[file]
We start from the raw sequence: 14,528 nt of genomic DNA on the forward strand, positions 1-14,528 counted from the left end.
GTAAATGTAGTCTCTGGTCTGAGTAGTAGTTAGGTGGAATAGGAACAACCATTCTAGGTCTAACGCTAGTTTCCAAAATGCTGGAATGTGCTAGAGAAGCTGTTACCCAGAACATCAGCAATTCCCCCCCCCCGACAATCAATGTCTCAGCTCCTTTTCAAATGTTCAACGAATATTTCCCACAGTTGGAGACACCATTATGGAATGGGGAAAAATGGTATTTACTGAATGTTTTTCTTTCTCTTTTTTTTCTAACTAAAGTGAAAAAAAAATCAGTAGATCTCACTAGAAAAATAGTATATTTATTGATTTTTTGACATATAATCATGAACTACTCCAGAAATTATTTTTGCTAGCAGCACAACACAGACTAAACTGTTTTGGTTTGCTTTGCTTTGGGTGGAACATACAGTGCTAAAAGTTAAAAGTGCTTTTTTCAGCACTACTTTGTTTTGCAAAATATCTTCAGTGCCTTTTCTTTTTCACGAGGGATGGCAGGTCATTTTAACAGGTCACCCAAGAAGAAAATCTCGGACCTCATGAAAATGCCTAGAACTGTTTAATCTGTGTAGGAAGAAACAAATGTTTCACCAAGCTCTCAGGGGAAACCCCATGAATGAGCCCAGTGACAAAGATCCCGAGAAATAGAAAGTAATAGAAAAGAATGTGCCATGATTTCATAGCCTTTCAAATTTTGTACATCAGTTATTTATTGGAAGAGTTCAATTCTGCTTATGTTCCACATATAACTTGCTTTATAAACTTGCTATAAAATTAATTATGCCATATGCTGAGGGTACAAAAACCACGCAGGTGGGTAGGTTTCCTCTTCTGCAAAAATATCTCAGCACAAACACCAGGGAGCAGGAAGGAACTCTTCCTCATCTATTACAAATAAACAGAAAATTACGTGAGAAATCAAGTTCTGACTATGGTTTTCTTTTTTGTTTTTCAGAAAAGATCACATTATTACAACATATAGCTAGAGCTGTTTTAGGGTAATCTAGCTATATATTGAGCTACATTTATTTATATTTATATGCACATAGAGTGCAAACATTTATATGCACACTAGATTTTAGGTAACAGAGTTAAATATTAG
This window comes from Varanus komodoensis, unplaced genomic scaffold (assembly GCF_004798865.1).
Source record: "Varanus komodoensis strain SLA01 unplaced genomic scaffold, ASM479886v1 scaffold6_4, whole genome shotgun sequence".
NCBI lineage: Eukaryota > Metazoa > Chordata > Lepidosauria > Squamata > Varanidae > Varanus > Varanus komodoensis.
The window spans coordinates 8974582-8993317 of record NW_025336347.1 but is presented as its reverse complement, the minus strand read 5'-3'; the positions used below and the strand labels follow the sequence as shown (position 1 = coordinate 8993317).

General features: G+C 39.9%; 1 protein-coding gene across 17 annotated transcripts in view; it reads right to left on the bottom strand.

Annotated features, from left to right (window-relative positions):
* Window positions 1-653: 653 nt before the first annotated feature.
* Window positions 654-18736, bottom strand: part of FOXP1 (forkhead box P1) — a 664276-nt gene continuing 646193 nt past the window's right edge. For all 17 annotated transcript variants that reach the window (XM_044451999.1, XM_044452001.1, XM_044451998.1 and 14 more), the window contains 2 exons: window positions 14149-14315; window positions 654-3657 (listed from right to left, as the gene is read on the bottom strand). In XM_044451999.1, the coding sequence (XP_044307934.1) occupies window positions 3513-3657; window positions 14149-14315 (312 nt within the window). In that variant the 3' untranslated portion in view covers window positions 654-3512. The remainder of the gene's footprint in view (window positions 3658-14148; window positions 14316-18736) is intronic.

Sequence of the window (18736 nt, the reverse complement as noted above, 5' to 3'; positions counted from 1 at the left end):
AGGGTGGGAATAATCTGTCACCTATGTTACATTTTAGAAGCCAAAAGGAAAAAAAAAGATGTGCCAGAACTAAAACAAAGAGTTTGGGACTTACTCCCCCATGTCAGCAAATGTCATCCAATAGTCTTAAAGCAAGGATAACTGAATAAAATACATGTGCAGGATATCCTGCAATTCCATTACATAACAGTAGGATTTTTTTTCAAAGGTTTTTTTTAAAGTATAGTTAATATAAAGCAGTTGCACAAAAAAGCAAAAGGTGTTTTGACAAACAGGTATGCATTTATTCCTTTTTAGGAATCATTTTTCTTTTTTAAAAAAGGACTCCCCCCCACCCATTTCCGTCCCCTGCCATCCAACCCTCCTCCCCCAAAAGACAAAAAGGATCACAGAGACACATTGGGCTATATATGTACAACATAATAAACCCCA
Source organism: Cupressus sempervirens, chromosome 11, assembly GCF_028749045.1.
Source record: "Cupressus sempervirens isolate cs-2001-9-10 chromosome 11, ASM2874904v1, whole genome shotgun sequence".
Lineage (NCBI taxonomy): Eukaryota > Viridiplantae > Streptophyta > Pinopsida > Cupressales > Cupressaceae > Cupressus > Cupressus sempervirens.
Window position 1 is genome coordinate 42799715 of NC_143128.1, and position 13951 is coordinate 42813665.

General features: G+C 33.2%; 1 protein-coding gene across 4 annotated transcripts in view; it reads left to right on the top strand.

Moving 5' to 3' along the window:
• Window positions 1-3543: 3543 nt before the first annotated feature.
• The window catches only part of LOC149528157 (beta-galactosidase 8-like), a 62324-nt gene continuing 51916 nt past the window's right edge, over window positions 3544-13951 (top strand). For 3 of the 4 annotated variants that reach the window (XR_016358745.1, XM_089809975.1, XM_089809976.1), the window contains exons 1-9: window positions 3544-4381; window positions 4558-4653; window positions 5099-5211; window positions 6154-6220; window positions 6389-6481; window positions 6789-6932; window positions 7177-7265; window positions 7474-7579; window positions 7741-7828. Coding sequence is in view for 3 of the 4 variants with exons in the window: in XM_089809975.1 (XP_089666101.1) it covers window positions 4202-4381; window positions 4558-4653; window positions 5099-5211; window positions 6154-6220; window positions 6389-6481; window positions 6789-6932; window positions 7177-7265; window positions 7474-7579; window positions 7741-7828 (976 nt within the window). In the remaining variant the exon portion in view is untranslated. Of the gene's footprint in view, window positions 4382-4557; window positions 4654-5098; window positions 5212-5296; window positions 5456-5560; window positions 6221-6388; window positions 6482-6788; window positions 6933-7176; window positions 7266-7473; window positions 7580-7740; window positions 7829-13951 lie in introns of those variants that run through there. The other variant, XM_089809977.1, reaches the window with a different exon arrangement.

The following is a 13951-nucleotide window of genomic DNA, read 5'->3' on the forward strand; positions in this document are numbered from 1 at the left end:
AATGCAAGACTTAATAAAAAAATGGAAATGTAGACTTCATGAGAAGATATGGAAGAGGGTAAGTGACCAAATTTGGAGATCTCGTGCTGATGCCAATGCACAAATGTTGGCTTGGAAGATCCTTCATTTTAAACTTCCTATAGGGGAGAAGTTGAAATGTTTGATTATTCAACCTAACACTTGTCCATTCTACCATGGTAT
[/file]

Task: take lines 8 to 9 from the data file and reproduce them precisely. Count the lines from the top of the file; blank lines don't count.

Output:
Annotated features, from left to right (window-relative positions):
* Window positions 1-653: 653 nt before the first annotated feature.